In cystic fibrosis there is a defect in the cystic
fibrosis transmembrane conductance regulator (CFTR) gene on
chromosome 7. This codes a transmembrane protein
affecting chloride transport and giving rise to excessively viscous
secretions. The disease shows an autosomal recessive
pattern of inheritance, with a relatively high incidence of 1:2500
live births in white Northern European populations. Over
1000 mutations at this locus have been associated with cystic
fibrosis, although some are very rare. The
∆F508 mutation accounts for about 70% of UK cases.
The sodium and chloride levels in the sweat from affected
individuals are high and the chloride concentration usually exceeds
the sodium concentration. Since the 1950s measurement of
sweat electrolytes has been used as a diagnostic test for cystic
Sweat is collected from the flexor surface of the forearm,
or occasionally the inner thigh, after stimulation of the area with
pilocarpine, which is delivered to the sweat glands by a small
electric current - iontophoresis. Sweat chloride and
sodium are then measured.
Request on ICE
The test is performed by appointment only: contact the
The test takes about an hour
The test is usually performed on young children with
symptoms typical of cystic fibrosis, such as repeated respiratory
infections, and/or exocrine pancreatic insufficiency. It
is also undertaken if there is a family history of the disease,
although if the genotype is known DNA studies may be
It is not normally possible to test children under two
months old, because of the physical difficulty of sweat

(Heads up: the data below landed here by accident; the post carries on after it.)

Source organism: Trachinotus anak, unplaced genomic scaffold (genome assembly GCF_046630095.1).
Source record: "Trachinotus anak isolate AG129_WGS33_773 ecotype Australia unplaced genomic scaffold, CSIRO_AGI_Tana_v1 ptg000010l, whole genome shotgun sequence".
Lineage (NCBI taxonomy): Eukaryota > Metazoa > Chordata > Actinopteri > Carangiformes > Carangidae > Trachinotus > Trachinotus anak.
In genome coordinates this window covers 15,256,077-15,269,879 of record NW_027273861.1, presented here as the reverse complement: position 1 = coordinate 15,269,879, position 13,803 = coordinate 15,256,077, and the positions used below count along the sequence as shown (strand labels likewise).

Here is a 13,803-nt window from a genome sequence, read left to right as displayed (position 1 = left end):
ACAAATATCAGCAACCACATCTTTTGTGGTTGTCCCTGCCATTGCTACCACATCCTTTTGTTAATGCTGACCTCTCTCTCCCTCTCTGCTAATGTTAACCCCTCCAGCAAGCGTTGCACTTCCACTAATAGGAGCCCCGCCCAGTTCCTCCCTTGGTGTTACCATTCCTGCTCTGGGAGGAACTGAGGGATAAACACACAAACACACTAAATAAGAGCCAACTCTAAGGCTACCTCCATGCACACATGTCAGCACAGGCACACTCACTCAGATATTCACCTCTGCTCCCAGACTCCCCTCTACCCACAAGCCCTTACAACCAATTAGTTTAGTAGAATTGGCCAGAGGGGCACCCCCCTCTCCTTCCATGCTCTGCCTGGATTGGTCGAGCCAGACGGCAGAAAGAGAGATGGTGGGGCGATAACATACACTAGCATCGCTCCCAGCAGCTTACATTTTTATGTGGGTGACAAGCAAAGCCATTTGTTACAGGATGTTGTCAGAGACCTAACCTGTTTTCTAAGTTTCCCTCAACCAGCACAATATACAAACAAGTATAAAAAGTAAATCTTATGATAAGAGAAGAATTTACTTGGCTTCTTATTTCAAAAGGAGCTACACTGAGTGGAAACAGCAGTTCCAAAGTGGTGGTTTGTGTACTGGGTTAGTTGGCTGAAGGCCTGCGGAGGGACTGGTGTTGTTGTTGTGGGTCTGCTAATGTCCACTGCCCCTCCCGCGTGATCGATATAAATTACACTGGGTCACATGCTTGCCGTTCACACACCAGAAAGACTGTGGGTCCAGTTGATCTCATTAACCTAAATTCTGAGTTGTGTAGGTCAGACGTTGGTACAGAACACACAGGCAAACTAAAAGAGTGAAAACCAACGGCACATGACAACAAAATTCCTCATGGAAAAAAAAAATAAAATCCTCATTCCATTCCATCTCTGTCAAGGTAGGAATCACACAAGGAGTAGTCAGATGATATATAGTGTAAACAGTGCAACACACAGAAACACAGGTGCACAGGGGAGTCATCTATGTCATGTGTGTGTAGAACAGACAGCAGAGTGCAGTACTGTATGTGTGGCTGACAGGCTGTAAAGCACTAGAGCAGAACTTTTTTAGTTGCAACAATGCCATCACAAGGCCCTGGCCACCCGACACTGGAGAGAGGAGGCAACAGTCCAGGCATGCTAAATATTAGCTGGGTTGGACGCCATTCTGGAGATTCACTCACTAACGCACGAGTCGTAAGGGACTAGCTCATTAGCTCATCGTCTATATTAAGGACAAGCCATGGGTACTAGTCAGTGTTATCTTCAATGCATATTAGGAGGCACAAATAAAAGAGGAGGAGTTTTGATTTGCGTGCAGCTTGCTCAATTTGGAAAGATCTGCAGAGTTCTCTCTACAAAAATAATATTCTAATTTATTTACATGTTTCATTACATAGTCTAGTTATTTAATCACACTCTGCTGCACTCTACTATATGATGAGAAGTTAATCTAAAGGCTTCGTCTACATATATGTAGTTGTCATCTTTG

collection. In children up to six weeks old, a
immuno-reactive trypsin assay may be used to screen for
Sweat tests should not be performed in subjects who are
dehydrated, oedematous, systemically ill, on corticosteroids, have
significant eczema or are being ventilated.
Chloride is measured on the day of collection
Causes for Rejection
Occasionally it is not possible to collect sufficient
sample. A repeat test will be offered at once, or at a
later date. If the sample is still insufficient, and
clinical suspicion is high, thenDNA studies may be
Cystic fibrosis is unlikely with a sweat chloride level of
A chloride level of >60 mmol/L is consistent with a
clinical diagnosis of cystic fibrosis.
Abnormal results will be telephoned to the requesting
Clinician. A confirmatory sweat test will be done if
requested. A blood sample should be sent for
DNA studies, and family studies may be required.
Equivocal results (sweat chloride 40 - 60 mmol/L)
should have a further sweat test performed, and if this is also
equivocal DNA studies should be considered.
Equivocal results may be seen in unaffected children, or
those with atypical cystic fibrosis - i.e. caused by gene defects
other than homogenous ∆F508 mutation.